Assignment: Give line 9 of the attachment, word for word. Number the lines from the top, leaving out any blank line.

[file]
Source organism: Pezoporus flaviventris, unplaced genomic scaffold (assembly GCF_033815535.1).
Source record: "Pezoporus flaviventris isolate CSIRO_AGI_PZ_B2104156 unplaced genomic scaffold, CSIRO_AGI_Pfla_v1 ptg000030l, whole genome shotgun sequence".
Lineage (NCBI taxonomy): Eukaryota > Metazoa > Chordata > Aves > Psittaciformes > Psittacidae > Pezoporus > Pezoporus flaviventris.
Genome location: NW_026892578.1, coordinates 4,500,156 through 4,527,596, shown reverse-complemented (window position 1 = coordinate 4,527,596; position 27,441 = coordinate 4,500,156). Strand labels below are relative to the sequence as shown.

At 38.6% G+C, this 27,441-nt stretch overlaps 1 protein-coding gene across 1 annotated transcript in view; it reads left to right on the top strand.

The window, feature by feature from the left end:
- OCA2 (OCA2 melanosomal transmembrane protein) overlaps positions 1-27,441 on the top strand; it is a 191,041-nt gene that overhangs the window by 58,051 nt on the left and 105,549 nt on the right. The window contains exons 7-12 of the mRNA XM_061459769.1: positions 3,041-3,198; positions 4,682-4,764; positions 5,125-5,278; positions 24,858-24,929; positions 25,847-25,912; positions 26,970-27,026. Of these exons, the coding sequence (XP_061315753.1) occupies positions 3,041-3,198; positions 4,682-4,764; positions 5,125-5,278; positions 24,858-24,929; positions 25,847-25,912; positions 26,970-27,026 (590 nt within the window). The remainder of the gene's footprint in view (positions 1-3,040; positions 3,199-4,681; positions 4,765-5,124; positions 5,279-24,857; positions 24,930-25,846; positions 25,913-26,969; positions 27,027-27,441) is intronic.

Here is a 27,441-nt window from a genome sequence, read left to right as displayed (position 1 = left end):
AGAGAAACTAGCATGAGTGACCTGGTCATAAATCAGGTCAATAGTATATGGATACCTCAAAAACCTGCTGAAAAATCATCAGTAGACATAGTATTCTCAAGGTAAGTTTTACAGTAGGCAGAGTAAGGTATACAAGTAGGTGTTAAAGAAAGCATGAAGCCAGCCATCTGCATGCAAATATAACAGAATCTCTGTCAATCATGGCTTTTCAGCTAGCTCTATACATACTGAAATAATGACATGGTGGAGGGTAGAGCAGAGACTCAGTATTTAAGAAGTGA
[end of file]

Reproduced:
AGAGAAACTAGCATGAGTGACCTGGTCATAAATCAGGTCAATAGTATATGGATACCTCAAAAACCTGCTGAAAAATCATCAGTAGACATAGTATTCTCAAGGTAAGTTTTACAGTAGGCAGAGTAAGGTATACAAGTAGGTGTTAAAGAAAGCATGAAGCCAGCCATCTGCATGCAAATATAACAGAATCTCTGTCAATCATGGCTTTTCAGCTAGCTCTATACATACTGAAATAATGACATGGTGGAGGGTAGAGCAGAGACTCAGTATTTAAGAAGTGA